Nurse Dies During Childbirth From Rare Condition

After a successful C-section, Doreen Plunkett and her husband Tony exchanged "I love you's" before he followed doctors to watch his newborn get cleaned up and weighed. While he was holding his son, he watched a commotion of doctors in the hallways. He didn't realize they were running to the OR his wife was in.

Doctors later told him that his wife, 41-year-old Zambia native Doreen had died from a rare complication. Now, Doreen's family is pushing to make sure she is not just another statistic.

Doreen with children
Doreen Plunkett smiling with her two sons Ashton (11) and Alexander (8) Connie Plunkett

"She was a very driven person," he told Newsweek. "When she wanted something, she was going to get it, she was going to figure it out. She was not afraid of work."

For the past 18 months, Doreen spent her time working on a COVID-19 floor as a traveling nurse away from Tony and their two sons. The Plunkett family was hoping 2021 would bring more family time together, but when Doreen went into labor in July, this couldn't be further from the truth.

"I was in there for the full C-section, I was sitting by her and the baby came out and I went over and took pictures to bring back to show her," Tony told Newsweek. "She told me she loved me very much, I told her I loved her. I went out with the baby to take more pictures and everything seemed fine. They were almost finished closing her up when I left. All of a sudden the sirens went off, somebody shut the doors, and all this commotion started. I didn't know at the time that all the people were running to my wife."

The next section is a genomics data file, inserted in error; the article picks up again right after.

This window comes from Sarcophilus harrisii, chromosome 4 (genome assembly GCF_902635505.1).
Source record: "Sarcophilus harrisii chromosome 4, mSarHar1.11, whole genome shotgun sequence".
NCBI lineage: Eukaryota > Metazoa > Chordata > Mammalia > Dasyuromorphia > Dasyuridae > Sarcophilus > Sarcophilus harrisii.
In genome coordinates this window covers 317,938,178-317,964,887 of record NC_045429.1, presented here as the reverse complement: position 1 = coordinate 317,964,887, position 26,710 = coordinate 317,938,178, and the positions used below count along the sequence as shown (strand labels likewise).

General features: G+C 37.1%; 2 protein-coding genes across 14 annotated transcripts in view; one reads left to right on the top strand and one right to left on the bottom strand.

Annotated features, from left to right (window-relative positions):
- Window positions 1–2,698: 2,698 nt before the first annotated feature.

The team worked to revive Doreen twice but told Tony and his sister Connie Plunkett that she suffered from a rare amniotic fluid embolism. She was taken in for two emergency surgeries but doctors were unable to stop the bleeding. According to Mayo Clinic, there are only about 12 reported cases of amniotic fluid embolisms in every 100,000 deliveries.

"She never got to hold or hug the baby," Connie told Newsweek. "You just can't imagine a baby going home and not having his mother. That just should not happen."

There is a disproportionate amount of Black women in the United States that die during childbirth from preventable death according to the CDC's Morbidity and Mortality Weekly report. The report states that "most pregnancy-related deaths are preventable" and that pregnancy-related deaths for "black women with at least a college degree was 5.2 times that of their white counterparts."

Doreen and Tony Plunkett with children
Doreen Plunkett Tony Plunkett with their sons Ashton (11) and Alexander (8) Connie Plunkett

"It's such a significant number," Connie says. "It's three to one in Georgia of African American women dying during or right after childbirth for every one white woman, and that's just wrong on so many levels and we have to figure out why that's happening."

Tony wants the world to remember his wife as he does: selfless, passionate, and a wonderful mother. Not just as a statistic. Since starting her life in the United States, Tony says Doreen had to essentially start over. "She had a master's in Mass Communications in Zambia, but when she came here her education didn't transfer," he explained. "So after our second child was born she had to get her GED and start all over. She then went right into undergraduate and right into her masters." This was all while raising a toddler and a newborn.

Tony Plunkett and Sons
Tony Plunkett and his three sons, Ashton (11), Alexander (8), Ace (3 weeks). Connie Plunkett

The Plunkett family says Doreen did not have life insurance, and they are working toward advocating for the family and her three sons.

A fundraiser has been created to help Tony provide for the boys and can be found here.